Why am I giving FUD-analysing lessons on Slashdot? What a waste of bandwidth. Sorry for wasting your time pointing out stuff you already knew, everybody; I'll shut up now.
  • Apart from the nominal cost, the drawback of Windows is that one would need to reboot in order to use even a single Windows application. Running it under Wine allows you to keep your uptime record and save yourself some hard drive space at the same time.

    So it's not only the expense - it's the hassle of rebooting that we won't have any more.
  • Hey, don't wig out...

    To answer your question, the Wine developers aren't limiting themselves to Win9X. Indeed, the project started as only having Windows 3 API calls, but has since extended to include all flavours of Windows.

    Additionally, they're not "emulating" or even "simulating" the APIs as you seem to think, but re-implementing them under Linux. Makes a lot of difference, that.

    You'll also find that many people use Wine successfully without having fully-working services or security stuff in there, so your IMHO isn't worth the phospur it's printed on, IMHO.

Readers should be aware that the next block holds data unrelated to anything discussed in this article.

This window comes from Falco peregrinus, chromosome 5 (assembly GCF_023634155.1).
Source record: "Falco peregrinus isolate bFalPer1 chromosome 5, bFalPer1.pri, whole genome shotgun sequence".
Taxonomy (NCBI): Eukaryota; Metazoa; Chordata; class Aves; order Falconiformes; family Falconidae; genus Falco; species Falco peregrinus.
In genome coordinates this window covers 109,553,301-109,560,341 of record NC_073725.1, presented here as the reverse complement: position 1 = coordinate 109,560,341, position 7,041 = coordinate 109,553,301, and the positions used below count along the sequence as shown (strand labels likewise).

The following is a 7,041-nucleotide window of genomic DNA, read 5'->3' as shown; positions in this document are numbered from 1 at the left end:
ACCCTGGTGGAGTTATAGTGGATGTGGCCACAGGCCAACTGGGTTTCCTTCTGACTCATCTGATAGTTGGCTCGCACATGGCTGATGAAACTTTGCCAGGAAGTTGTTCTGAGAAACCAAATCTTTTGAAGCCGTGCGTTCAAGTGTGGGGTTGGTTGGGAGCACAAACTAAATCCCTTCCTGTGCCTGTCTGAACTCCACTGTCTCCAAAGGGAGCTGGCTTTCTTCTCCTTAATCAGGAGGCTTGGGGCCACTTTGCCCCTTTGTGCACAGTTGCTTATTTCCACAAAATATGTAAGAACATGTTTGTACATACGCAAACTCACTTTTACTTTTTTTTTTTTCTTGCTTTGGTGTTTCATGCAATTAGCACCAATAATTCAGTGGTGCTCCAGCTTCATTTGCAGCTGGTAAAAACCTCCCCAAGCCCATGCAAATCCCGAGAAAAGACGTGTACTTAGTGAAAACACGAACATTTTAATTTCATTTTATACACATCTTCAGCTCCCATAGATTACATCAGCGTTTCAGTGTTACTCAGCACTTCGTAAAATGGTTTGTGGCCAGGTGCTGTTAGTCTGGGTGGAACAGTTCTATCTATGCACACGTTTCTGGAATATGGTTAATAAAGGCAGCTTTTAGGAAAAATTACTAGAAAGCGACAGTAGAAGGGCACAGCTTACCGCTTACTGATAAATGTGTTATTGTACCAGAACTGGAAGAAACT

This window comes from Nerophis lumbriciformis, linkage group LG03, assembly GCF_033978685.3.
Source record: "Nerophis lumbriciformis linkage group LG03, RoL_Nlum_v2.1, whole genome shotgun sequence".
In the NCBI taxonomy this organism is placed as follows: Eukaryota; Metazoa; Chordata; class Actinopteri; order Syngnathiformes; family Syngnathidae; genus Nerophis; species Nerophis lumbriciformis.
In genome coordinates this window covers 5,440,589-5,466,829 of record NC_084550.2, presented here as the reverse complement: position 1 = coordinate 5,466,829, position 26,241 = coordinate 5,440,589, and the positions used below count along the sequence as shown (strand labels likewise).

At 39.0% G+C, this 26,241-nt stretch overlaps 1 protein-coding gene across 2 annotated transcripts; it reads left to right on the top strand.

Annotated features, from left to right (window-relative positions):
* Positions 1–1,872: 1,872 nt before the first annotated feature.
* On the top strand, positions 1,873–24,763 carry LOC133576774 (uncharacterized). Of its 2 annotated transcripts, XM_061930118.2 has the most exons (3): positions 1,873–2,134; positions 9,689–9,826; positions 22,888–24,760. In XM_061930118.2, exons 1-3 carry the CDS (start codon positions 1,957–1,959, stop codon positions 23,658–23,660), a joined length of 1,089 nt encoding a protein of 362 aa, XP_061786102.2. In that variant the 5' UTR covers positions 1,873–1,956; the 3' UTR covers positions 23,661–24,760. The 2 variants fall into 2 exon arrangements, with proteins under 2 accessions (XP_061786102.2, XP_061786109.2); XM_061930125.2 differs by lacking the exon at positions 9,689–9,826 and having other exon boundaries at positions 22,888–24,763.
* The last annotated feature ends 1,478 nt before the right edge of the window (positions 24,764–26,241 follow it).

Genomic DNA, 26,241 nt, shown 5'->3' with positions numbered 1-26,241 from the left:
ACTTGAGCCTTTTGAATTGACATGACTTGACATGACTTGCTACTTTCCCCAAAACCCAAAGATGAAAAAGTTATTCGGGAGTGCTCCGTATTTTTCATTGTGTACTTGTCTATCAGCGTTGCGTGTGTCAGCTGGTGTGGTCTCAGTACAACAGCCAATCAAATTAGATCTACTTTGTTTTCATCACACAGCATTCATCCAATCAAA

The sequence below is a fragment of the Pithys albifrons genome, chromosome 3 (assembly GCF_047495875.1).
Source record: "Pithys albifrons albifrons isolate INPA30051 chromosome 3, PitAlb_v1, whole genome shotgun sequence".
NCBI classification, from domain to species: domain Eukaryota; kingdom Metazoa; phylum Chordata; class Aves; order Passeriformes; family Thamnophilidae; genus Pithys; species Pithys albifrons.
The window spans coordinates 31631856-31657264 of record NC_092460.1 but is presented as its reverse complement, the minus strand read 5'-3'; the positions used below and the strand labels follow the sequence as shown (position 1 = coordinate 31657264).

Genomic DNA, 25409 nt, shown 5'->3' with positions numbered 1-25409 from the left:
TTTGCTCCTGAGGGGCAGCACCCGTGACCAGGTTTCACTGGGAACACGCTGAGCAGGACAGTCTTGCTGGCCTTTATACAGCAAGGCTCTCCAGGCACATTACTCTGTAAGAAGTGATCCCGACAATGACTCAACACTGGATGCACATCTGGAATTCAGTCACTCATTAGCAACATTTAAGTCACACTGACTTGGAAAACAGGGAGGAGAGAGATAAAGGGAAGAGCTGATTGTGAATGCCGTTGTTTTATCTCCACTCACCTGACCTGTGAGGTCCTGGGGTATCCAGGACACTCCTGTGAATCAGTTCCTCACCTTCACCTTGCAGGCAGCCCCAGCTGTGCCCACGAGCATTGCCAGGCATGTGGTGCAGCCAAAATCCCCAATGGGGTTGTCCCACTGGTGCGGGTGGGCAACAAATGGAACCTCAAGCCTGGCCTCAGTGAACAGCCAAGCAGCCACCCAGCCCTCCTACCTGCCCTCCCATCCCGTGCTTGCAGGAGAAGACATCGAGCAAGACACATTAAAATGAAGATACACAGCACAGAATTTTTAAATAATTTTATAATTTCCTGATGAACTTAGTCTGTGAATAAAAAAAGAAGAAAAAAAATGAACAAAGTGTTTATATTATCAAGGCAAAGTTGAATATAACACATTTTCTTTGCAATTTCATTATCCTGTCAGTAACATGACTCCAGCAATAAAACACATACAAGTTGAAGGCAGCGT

(For instance, thousands only keep Windows partitions to run games, so it's hardly "a joke" that they need to reboot just for that.)

    There's no benefit in slagging Wine off just because it doesn't do everything you, and you alone, want it to. Recognise that others may find it useful, or be quiet.
  • Well....

    "With emulation the last 10 percent of effort takes 95 percent of time"

    Ed Muth seems to be having read the Wine-README


    BTW I got Excel working quite perfectly. Font looked ugly but hey... Word had some shit, I gather it emulates crashes too well. ;-)
  • From my point of view WINE is stunningly pointless. Any time spent on WINE would be better spent writing native GNU-Linux applications. Stop the maddness. Drop WINE.

    Emulators for classic games are cool, however.
  • Meanwhile I've had a WD drive running for 3.5 years without a single bad sector.

    I have a different experience with WD drives. Since the beginning of 1998, I've gone through probably 5 WD drives for my 3 development machines. It might have been a bad batch (we bought a case), but between 3 and 4 months of use, they'd start collecting bad sectors and become garbage fodder. Fujitsu has been pretty crappy too.

    My Maxtor drive has been good so far (about 5 months now) and I've had good luck with Quantum.
  • In reading this thread it makes me believe Quantum's study a little more. They are incorporating into their new drives some mechanism to prevent shock damage during shipping where the drive heads hit the disk during shipment. Apparently they did a study and found that the majority of dead drives were caused by this. They also found that the drive failure can occur months after the damage. This seems more likely than 3 out of 3 bad drives shipped to the same person.
    The other common denominator would be the UPS guy handling the package.